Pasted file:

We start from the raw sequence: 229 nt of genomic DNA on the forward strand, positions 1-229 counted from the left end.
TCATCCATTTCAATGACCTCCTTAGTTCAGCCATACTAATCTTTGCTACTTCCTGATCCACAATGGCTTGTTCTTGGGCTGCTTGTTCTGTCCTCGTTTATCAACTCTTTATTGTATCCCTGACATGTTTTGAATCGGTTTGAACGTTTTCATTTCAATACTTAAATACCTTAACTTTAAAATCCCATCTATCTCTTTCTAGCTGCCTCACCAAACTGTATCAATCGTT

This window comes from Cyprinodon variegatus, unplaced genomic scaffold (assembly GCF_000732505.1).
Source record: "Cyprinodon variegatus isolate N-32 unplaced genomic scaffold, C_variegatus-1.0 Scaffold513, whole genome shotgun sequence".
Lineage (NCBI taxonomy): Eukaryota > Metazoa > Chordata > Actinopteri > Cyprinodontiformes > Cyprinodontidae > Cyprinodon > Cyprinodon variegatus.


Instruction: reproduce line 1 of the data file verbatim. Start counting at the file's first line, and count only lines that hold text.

We start from the raw sequence: 229 nt of genomic DNA on the forward strand, positions 1-229 counted from the left end.